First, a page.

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Applying for financial aid is the key to getting help with paying for college.
Financial aid includes free money like grants, scholarships and work-study, as well as government loans that you repay. You’re likely to end up with a combination of sources, but you should always maximize all free aid before turning to loans. If you do borrow, choose federal loans before private options.
Financial aid: What's typical?
The type and amount of aid you receive will depend on what you’re eligible for. Here are the average amounts students receive and the portion of annual college costs those amounts typically cover, according to "How America Pays for College 2022," an annual study by Sallie Mae and market research firm Ipsos. Totals are rounded to the nearest 100th.
% of total
Federal parent PLUS loans
Home equity loans or line of credit
Retirement account loans (including 401[k], Roth IRA or other IRA)
Federal student loans, such as direct, Stafford or Perkins loans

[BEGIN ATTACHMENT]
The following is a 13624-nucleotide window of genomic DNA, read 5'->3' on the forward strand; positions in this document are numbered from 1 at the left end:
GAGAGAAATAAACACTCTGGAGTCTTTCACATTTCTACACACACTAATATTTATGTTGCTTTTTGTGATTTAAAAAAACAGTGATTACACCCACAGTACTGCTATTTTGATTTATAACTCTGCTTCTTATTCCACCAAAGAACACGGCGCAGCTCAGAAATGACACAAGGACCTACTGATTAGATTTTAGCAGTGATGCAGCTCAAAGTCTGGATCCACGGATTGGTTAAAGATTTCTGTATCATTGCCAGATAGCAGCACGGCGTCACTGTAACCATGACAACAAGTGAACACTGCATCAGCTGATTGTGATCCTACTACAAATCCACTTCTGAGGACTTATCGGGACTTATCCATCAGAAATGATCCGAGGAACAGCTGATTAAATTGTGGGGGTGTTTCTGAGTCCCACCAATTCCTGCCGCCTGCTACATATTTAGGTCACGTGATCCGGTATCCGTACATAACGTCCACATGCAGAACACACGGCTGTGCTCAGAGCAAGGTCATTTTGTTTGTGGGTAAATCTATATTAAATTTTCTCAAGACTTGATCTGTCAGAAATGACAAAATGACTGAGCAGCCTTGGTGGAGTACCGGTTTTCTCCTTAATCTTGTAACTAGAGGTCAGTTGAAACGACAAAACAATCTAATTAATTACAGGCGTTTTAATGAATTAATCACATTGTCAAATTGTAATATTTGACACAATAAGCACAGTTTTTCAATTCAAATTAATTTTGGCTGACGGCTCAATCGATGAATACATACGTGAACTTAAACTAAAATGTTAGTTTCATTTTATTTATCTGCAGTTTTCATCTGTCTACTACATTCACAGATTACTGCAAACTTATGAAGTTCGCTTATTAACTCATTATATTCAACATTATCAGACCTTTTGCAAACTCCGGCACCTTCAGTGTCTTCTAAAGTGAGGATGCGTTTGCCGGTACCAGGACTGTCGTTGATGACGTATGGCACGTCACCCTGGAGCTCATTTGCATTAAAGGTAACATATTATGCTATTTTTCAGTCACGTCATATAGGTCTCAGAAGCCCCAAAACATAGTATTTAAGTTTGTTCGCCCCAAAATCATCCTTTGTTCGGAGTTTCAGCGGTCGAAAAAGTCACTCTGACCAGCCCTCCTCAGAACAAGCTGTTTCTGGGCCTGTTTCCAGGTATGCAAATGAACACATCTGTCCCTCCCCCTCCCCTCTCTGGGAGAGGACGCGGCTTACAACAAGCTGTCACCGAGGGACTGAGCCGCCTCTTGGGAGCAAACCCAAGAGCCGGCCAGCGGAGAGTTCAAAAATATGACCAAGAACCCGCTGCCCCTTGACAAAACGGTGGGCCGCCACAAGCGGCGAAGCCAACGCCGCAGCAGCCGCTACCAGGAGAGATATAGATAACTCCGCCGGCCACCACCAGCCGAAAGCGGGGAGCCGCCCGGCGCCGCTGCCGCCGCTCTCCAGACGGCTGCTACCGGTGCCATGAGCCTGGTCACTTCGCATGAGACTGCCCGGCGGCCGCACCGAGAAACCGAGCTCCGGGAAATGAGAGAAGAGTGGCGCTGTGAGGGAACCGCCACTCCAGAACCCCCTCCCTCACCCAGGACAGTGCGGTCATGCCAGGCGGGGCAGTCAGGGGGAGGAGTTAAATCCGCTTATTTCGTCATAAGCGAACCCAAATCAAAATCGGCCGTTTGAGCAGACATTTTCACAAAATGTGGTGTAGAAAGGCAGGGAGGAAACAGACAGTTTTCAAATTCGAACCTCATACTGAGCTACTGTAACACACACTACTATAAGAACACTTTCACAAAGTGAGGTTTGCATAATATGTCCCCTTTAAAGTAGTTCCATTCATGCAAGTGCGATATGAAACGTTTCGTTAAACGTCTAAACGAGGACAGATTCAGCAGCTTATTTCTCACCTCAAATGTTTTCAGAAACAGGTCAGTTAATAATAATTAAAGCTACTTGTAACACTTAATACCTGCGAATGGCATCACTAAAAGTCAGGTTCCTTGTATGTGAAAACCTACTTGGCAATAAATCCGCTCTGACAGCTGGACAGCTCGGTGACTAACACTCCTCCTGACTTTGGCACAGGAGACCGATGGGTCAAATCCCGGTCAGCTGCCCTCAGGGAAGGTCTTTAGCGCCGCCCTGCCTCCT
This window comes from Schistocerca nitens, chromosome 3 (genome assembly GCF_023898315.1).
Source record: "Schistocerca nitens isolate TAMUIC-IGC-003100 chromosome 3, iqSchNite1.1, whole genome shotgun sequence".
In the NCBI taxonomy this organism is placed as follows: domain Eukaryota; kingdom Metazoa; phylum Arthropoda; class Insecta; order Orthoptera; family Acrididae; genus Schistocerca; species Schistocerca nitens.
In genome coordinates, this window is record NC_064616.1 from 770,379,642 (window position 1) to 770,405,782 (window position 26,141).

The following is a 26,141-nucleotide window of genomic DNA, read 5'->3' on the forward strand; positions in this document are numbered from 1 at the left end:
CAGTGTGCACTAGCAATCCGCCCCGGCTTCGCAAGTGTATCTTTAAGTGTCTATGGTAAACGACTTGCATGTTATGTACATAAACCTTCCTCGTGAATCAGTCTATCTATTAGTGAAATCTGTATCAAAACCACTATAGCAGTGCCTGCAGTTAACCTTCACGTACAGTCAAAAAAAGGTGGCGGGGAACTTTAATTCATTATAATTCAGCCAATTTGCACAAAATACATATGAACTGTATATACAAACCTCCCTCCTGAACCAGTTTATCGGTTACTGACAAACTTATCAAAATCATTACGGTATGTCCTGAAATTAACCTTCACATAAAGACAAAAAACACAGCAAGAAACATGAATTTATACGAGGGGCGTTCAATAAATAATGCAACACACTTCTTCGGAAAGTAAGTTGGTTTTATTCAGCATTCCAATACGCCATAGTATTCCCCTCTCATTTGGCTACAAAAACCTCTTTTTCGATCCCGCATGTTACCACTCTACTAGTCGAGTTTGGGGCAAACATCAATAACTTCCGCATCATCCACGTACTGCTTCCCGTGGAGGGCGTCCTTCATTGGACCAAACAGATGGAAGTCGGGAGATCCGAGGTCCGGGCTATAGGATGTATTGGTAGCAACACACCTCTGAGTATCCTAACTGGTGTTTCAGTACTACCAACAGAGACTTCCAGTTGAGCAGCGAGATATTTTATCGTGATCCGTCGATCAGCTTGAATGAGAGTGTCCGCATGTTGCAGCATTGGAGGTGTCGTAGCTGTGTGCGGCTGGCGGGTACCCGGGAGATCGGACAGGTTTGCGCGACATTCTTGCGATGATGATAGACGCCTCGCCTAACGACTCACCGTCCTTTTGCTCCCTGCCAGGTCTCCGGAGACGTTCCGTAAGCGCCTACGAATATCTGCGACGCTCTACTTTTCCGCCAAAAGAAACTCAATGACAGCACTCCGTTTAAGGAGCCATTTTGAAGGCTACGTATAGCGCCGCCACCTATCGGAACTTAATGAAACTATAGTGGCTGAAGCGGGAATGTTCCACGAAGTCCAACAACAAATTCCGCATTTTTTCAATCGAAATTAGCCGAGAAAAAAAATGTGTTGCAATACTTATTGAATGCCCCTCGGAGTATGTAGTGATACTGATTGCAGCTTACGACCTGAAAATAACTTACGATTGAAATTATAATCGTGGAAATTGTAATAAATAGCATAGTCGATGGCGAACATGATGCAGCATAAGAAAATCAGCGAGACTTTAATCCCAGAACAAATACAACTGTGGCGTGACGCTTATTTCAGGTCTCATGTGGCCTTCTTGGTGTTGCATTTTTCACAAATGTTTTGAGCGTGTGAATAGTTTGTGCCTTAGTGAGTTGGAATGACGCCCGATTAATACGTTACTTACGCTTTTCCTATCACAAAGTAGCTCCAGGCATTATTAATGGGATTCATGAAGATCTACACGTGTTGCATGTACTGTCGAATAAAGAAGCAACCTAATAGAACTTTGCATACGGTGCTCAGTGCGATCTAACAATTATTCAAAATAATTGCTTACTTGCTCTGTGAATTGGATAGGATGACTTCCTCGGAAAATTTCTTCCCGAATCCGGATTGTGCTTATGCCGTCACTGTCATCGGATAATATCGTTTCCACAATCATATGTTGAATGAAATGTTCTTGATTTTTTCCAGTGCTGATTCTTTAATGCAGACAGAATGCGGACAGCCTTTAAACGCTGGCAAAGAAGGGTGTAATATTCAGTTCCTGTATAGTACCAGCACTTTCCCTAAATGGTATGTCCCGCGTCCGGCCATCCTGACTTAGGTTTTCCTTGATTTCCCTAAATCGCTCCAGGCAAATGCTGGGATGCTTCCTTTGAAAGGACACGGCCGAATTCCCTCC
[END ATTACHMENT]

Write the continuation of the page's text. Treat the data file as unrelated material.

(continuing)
Student credit cards
Student other loans
Paid by parents from
Parent current income
College savings funds, such as a 529 plan
Other parent savings or investments
Retirement savings withdrawal (including 401[k], Roth IRA or other IRA)
Paid by student from
Student current income
Other student savings or investments
Scholarships (received from the school or outside organizations or businesses)
Grants (federal, state or school-based)
Relatives or friends (money that doesn't have to be repaid)
The total amount of $25,313 is the average amount that families spent on an undergraduate education in 2021-22.
To help you navigate the complicated financial aid process, we’ve chosen articles below that address typical questions students have. They’ll even explain the jargon.
» MORE: Is College Worth It?
Start by finding the description that best matches where you are in the financial aid journey.
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